UNITED NATIONS (Reuters) - Russia on Tuesday cast its seventh veto to protect the Syrian government from United Nations Security Council action, blocking a bid by Western powers to impose sanctions over accusations of chemical weapons attacks during the six-year Syrian conflict.
China backed Russia and cast its sixth veto on Syria. Russia had said the vote on the resolution, drafted by France, Britain and the United States, would harm U.N.-led peace talks between the warring Syrian parties in Geneva, which began last week.
Nine council members voted in favor, Bolivia voted against, while Egypt, Ethiopia and Kazakhstan abstained. A resolution needs nine votes in favor and no vetoes by the United States, France, Russia, Britain or China to be adopted.
Russian President Vladimir Putin described the draft resolution on Tuesday as “totally inappropriate.”
“For my friends in Russia, this resolution is very appropriate,” U.S. Ambassador to the United Nations Nikki Haley told the council after the vote.
“It is a sad day on the Security Council when members start making excuses for other member states killing their own people. The world is definitely a more dangerous place,” she said.
The vote was one of the first confrontations at the United Nations between Russia and the United States since U.S. President Donald Trump took office in January, pledging to build closer ties with Moscow.
Russia’s Deputy U.N. Ambassador Vladimir Safronkov described the statements made against Moscow in the Security Council as “outrageous” and declared that “God will judge you.”
“Today’s clash or confrontation is not a result of our negative vote. It is a result of the fact that you decided on provocation while you knew well ahead of time our position,” said Safronkov.
Western powers put forward the resolution in response to the results of an investigation by the U.N. and the Organization for the Prohibition of Chemical Weapons (OPCW).
The international inquiry found Syrian government forces were responsible for three chlorine gas attacks and that Islamic State militants had used mustard gas.
British U.N. Ambassador Matthew Rycroft told the council before the vote: “This is about taking a stand when children are poisoned. It’s that simple. It’s about taking a stand when civilians are maimed and murdered with toxic weapons.”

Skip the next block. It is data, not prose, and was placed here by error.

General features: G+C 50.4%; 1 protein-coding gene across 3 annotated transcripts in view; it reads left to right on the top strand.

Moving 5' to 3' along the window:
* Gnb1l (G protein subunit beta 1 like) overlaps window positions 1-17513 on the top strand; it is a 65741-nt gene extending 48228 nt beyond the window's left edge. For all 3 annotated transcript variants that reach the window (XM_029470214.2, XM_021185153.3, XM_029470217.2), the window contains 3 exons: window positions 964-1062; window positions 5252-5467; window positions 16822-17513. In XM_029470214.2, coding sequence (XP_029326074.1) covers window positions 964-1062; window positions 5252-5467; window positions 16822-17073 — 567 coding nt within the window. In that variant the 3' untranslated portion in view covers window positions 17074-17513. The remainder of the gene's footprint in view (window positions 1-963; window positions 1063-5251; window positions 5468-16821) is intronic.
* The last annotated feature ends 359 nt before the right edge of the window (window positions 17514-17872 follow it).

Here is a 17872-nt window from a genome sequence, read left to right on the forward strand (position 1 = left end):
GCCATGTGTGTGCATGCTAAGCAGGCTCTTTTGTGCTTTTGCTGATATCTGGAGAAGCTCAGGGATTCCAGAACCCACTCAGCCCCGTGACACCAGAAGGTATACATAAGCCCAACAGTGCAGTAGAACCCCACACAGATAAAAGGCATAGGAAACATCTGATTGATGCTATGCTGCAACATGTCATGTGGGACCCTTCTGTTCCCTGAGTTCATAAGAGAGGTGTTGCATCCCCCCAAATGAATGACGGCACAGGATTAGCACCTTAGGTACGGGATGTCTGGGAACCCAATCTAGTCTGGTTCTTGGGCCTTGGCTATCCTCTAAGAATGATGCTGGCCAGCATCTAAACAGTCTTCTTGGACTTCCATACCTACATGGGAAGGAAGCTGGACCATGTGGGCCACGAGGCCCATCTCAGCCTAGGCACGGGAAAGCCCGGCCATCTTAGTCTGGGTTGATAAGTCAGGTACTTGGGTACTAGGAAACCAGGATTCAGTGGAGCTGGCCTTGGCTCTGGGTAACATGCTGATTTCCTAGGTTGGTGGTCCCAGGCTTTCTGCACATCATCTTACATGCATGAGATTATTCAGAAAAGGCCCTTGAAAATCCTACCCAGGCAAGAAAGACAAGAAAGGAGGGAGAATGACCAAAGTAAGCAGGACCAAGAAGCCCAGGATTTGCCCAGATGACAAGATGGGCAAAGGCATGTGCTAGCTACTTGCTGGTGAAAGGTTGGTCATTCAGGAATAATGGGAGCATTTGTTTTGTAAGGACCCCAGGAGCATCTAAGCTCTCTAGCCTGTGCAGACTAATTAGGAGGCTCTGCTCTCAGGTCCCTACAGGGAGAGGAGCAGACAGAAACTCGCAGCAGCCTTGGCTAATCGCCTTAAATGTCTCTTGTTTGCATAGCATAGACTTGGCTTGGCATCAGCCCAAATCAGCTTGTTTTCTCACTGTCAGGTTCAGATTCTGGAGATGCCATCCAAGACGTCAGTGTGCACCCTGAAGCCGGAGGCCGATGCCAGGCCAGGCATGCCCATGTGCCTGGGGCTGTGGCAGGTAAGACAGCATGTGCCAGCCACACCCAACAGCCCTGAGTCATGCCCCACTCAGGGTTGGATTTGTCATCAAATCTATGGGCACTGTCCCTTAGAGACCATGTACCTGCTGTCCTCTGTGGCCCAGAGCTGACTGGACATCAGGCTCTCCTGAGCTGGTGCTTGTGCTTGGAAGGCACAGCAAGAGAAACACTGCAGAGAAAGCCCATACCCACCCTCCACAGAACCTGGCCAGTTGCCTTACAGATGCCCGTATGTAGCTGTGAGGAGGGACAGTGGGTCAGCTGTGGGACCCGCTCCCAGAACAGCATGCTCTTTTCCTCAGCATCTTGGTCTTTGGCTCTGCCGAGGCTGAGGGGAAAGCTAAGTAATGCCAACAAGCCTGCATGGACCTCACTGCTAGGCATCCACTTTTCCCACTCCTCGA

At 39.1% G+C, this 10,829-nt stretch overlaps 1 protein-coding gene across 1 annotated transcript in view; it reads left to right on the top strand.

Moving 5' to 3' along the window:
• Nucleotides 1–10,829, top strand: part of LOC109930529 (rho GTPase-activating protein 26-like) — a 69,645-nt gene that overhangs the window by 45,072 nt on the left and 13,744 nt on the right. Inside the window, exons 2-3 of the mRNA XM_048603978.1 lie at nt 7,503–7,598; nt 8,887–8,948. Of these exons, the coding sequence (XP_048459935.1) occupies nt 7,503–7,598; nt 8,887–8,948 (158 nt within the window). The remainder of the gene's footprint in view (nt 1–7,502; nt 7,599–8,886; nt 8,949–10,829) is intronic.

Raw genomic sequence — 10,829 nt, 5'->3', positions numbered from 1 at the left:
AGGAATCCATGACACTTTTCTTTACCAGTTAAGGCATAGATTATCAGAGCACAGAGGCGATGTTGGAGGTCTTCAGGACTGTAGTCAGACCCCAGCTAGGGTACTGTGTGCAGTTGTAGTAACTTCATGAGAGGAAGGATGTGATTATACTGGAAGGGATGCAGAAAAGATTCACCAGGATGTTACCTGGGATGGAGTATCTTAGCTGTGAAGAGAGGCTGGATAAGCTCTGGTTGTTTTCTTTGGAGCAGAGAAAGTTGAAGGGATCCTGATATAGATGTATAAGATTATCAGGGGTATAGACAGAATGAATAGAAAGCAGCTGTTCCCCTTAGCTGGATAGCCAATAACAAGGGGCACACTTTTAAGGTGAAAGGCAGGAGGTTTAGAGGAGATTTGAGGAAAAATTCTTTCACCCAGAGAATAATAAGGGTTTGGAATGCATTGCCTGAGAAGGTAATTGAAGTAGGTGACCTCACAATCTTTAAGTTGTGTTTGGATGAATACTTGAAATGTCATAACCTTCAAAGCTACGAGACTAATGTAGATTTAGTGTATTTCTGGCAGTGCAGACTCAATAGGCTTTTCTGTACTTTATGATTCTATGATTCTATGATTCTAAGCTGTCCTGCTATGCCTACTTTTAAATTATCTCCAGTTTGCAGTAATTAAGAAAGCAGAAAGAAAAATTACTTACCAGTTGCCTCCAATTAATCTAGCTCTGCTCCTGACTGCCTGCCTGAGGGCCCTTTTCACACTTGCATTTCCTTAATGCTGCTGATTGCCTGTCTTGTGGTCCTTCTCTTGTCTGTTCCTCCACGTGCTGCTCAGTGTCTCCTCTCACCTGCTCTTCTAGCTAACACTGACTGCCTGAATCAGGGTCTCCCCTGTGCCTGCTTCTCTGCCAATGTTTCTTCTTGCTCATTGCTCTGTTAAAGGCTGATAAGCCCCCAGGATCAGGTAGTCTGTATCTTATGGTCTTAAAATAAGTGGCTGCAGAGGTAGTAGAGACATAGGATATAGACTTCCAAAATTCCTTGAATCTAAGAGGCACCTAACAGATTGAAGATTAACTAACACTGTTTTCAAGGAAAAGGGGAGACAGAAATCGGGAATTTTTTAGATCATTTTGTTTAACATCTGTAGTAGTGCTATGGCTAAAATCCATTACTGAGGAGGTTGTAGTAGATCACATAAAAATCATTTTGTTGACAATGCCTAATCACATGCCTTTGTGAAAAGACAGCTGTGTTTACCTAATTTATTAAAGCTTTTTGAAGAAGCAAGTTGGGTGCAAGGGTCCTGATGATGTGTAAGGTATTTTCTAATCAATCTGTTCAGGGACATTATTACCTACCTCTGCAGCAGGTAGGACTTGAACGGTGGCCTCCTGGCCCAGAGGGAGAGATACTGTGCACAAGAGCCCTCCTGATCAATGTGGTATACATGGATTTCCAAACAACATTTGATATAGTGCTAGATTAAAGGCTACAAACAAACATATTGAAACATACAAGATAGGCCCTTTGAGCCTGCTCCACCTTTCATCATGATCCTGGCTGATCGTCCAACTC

Chlorine’s use as a weapon is banned under the Chemical Weapons Convention, which Syria joined in 2013. If inhaled, chlorine gas turns to hydrochloric acid in the lungs and can kill by burning lungs and drowning victims in body fluids.
Syrian President Bashar al-Assad’s government has denied its forces have used chemical weapons. Russia has questioned the results of the U.N./OPCW inquiry and long said there was not enough proof for the Security Council to take any action.
French U.N. Ambassador Francois Delattre said the failure by the council to act would “send a message of impunity.”
China’s U.N. Ambassador Liu Jieyi said it was too early to act because the international investigation was still ongoing.
“We oppose the use of chemical weapons,” he said.
The draft resolution would have banned the sale or supply of helicopters to the Syrian government because the U.N./OPCW inquiry found Syrian government forces had used helicopters to drop barrel bombs containing chlorine gas.
It also proposed targeted sanctions - a travel ban and asset freeze - on 11 Syrian military commanders and officials, as well as on 10 government and related entities.
Reporting by Michelle Nichols; Editing by James Dalgleish
Our Standards: The Thomson Reuters Trust Principles.